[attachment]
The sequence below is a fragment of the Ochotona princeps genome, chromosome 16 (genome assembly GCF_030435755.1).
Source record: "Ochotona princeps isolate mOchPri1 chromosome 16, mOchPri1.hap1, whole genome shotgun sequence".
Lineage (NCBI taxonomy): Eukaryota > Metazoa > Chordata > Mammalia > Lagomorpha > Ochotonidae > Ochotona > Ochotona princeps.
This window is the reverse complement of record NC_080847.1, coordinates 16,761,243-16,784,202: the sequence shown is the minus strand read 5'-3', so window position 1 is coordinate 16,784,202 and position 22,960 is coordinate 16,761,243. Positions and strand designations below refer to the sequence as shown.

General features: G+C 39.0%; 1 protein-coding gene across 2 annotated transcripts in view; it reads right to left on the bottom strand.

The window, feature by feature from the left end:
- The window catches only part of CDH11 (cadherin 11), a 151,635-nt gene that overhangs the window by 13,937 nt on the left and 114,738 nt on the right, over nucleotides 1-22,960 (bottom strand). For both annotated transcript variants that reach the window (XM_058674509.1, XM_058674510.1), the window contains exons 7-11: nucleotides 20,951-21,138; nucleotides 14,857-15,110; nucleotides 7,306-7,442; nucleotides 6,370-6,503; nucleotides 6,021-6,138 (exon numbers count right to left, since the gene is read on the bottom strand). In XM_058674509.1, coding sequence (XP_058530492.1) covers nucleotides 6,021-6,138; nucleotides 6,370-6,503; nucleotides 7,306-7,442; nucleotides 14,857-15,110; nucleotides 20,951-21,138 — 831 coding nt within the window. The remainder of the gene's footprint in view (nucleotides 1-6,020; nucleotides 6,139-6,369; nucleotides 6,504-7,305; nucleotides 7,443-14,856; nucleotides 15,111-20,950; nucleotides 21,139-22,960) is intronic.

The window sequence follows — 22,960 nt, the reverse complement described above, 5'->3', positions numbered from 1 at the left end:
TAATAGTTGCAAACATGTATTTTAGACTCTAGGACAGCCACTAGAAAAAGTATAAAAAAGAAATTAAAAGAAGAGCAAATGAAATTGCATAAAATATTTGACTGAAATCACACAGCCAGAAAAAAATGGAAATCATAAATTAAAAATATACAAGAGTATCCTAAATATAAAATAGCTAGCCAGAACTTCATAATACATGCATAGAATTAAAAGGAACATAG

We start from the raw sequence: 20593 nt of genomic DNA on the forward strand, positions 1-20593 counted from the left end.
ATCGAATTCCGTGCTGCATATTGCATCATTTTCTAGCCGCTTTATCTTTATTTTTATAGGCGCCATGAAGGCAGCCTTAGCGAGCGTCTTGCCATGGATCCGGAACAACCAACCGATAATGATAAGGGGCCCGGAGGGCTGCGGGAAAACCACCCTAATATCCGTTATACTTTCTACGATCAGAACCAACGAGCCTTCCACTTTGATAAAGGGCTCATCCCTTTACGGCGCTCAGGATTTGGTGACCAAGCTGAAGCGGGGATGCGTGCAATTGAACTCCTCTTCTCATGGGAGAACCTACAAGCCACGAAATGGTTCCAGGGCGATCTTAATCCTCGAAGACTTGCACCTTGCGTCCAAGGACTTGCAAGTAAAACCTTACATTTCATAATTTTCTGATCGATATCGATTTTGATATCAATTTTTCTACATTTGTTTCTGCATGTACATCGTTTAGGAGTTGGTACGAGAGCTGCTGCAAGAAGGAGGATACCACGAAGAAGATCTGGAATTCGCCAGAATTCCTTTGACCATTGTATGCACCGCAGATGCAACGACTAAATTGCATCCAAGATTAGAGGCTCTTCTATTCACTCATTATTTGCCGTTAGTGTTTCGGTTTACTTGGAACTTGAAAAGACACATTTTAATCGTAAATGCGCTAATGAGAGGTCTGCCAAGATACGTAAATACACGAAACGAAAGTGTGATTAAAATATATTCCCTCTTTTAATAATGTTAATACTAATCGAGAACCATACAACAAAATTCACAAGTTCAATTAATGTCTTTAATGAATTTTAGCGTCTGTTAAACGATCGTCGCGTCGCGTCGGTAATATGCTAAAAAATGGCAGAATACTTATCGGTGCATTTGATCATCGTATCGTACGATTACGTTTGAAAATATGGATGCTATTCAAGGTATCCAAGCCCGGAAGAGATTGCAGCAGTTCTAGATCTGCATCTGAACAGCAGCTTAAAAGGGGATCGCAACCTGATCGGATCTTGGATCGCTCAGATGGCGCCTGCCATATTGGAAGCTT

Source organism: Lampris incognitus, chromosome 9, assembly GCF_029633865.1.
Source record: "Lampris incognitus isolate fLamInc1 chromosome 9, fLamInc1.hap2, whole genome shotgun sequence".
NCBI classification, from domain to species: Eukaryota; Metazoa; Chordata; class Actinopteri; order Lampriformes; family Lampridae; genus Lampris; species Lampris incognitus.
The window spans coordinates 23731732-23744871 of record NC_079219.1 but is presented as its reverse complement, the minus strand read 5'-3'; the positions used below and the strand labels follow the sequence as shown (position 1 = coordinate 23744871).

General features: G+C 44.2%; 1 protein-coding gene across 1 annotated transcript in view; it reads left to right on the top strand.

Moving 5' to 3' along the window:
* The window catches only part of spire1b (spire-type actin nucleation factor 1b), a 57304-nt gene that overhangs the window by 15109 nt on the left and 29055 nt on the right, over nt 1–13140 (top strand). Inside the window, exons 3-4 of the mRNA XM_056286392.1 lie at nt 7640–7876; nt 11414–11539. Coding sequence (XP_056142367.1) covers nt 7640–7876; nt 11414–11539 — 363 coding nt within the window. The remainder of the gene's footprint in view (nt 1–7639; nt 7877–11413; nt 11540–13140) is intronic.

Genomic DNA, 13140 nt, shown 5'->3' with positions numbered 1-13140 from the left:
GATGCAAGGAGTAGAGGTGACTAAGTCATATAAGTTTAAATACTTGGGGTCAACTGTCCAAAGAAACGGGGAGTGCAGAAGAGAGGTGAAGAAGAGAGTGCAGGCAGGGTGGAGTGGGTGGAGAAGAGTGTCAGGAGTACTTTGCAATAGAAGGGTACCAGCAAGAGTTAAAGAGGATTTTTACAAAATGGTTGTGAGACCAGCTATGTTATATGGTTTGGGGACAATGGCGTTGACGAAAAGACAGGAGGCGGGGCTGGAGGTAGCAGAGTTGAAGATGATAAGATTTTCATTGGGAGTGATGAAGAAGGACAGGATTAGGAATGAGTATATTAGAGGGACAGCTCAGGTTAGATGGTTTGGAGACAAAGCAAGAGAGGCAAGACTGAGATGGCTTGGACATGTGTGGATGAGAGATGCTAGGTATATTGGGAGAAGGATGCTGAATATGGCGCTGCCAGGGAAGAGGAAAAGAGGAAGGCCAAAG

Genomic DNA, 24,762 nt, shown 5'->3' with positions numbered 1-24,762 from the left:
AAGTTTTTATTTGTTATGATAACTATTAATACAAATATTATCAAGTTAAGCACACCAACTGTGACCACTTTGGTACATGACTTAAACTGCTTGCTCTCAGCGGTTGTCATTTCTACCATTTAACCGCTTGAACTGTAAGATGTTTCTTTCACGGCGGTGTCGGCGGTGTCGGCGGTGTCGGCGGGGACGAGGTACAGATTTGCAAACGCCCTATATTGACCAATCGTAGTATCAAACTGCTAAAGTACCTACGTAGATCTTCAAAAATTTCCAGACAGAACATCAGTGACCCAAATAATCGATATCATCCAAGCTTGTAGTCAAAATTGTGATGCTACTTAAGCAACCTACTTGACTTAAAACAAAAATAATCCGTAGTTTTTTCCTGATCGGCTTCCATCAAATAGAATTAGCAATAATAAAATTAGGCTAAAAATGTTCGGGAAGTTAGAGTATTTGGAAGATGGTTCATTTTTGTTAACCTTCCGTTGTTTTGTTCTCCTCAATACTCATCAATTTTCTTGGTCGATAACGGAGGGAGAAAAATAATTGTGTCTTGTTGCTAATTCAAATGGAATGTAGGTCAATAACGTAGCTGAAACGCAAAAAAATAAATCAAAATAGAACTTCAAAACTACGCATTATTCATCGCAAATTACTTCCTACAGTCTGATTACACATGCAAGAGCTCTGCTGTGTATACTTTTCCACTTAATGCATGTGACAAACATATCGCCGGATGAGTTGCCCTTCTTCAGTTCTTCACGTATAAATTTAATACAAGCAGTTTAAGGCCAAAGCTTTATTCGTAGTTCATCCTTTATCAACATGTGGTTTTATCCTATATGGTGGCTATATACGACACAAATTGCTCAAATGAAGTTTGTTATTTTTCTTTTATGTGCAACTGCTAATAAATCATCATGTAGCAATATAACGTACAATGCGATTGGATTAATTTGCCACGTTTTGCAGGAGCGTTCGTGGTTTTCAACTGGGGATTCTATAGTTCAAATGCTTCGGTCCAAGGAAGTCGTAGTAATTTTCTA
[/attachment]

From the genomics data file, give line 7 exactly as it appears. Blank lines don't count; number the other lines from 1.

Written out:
- The window catches only part of CDH11 (cadherin 11), a 151,635-nt gene that overhangs the window by 13,937 nt on the left and 114,738 nt on the right, over nucleotides 1-22,960 (bottom strand). For both annotated transcript variants that reach the window (XM_058674509.1, XM_058674510.1), the window contains exons 7-11: nucleotides 20,951-21,138; nucleotides 14,857-15,110; nucleotides 7,306-7,442; nucleotides 6,370-6,503; nucleotides 6,021-6,138 (exon numbers count right to left, since the gene is read on the bottom strand). In XM_058674509.1, coding sequence (XP_058530492.1) covers nucleotides 6,021-6,138; nucleotides 6,370-6,503; nucleotides 7,306-7,442; nucleotides 14,857-15,110; nucleotides 20,951-21,138 — 831 coding nt within the window. The remainder of the gene's footprint in view (nucleotides 1-6,020; nucleotides 6,139-6,369; nucleotides 6,504-7,305; nucleotides 7,443-14,856; nucleotides 15,111-20,950; nucleotides 21,139-22,960) is intronic.